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Neural substrates, electrophysiological correlates and dopaminergic modulation of different forms of inhibition in humans

Final Activity Report Summary - INHIBITION (Neural substrates, electrophysiological correlates and dopaminergic modulation of different forms of inhibition in humans)

Malfunctioning of a part of the human brain called the fronto-striatal circuitry is thought to lead to a lack of inhibition and thereby to impulsivity, which plays a crucial role in attention deficit-hyperactivity disorder (ADHD) and drug addiction. Even though different forms of impulsivity exist, they have never been directly compared to investigate putative underlying differential activity in the fronto-striatal circuitry. Further, we were interested in the modulation of the fronto-striatal circuitry by signalling substances or neurotransmitters.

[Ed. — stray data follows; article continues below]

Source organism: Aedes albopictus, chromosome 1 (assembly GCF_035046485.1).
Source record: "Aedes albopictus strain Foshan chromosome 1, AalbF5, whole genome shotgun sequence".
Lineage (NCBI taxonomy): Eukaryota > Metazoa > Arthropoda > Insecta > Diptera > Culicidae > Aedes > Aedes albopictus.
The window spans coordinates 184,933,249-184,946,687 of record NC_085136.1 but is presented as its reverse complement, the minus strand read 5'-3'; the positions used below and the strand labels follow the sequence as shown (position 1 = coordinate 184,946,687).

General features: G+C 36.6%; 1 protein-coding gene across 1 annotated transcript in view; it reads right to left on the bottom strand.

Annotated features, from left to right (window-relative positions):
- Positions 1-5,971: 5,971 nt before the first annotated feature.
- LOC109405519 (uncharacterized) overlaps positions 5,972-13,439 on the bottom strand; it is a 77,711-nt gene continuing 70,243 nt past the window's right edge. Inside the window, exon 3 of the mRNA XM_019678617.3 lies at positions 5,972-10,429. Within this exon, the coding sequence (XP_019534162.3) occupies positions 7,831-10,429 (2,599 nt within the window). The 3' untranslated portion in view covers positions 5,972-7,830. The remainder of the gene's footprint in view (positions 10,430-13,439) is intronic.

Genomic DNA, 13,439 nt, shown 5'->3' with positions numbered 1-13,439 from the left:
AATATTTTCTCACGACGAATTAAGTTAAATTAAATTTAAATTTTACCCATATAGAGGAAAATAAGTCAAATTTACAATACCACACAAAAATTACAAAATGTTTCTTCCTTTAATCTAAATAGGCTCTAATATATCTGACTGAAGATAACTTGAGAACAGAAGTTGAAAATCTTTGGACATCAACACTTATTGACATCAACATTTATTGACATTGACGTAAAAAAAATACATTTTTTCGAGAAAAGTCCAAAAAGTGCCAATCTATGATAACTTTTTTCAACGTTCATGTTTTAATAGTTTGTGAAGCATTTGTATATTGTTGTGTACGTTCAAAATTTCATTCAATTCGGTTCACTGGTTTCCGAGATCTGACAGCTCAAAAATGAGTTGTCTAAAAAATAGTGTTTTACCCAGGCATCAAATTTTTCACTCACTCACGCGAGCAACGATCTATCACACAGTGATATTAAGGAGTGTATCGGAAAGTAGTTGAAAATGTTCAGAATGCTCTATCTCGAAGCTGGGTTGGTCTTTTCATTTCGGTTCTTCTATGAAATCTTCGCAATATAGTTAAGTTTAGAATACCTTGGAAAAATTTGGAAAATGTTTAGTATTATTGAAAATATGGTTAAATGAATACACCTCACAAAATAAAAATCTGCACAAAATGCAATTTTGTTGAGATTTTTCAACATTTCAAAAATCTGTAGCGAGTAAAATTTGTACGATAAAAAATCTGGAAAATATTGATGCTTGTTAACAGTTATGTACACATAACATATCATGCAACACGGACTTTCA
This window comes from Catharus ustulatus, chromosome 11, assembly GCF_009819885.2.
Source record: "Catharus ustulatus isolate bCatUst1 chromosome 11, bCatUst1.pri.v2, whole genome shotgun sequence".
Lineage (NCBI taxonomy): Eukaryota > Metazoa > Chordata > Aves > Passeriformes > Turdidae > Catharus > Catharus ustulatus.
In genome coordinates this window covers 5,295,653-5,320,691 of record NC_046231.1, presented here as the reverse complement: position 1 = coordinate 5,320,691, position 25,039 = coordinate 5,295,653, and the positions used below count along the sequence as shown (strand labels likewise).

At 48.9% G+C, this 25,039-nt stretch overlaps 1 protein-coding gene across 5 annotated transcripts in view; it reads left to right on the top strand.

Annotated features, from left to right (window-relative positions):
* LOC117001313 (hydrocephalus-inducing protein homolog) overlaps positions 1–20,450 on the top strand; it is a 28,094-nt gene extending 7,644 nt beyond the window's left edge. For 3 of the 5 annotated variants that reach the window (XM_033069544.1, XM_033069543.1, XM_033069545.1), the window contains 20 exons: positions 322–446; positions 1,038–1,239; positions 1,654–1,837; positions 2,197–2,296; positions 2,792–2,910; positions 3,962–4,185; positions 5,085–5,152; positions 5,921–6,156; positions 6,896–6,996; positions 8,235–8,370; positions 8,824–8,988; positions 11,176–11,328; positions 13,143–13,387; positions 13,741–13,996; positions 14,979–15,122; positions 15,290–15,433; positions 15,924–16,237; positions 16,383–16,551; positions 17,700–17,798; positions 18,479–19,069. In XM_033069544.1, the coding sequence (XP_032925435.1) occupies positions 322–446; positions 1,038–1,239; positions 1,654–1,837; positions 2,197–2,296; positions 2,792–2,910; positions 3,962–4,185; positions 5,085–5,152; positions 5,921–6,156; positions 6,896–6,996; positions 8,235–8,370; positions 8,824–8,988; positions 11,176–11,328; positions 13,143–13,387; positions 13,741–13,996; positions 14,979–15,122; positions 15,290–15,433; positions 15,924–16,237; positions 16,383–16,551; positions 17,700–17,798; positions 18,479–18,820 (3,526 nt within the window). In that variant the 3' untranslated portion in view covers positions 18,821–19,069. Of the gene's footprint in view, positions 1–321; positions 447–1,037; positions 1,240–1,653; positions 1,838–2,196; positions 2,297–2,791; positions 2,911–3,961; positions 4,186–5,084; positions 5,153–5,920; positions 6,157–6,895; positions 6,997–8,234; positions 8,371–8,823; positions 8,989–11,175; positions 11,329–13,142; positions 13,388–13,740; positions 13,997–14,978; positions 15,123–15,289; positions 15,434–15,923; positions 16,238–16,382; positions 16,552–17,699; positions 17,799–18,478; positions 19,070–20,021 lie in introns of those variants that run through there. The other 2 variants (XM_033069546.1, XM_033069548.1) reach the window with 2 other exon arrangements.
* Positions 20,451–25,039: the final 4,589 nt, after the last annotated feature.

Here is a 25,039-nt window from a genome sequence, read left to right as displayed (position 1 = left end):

To investigate whether different forms of impulsivity would differentially recruit different parts of the fronto-striatal circuitry, we used event-related functional magnetic resonance imaging (fMRI), because it is a non-invasive technique with good spatial resolution. We found that two parts of the fronto-striatal circuitry, namely the right inferior frontal gyrus (IFG) and the pre supplementary motor area (preSMA) are differentially recruited, depending on the type of inhibition involved.

Further, we measured the effect of atomoxetine, a well-known reuptake inhibitor of the neurotransmitter noradrenaline on activity in the fronto-striatal circuitry. By inhibiting reuptake of noradrenaline, atomoxetine increases the brain levels of noradrenaline. We are currently analysing these fMRI data and hope to find out soon the effect of increased noradrenaline on the activity in the fronto-striatal circuitry.

A better understanding of the functioning and modulation of the fronto-striatal circuitry by neurotransmitters will advance not only the treatment development for and understanding of brain diseases like attention deficit hyperactivity disorder (ADHD) and drug addiction but also that of the usually well-functioning but sometimes impulsive brain.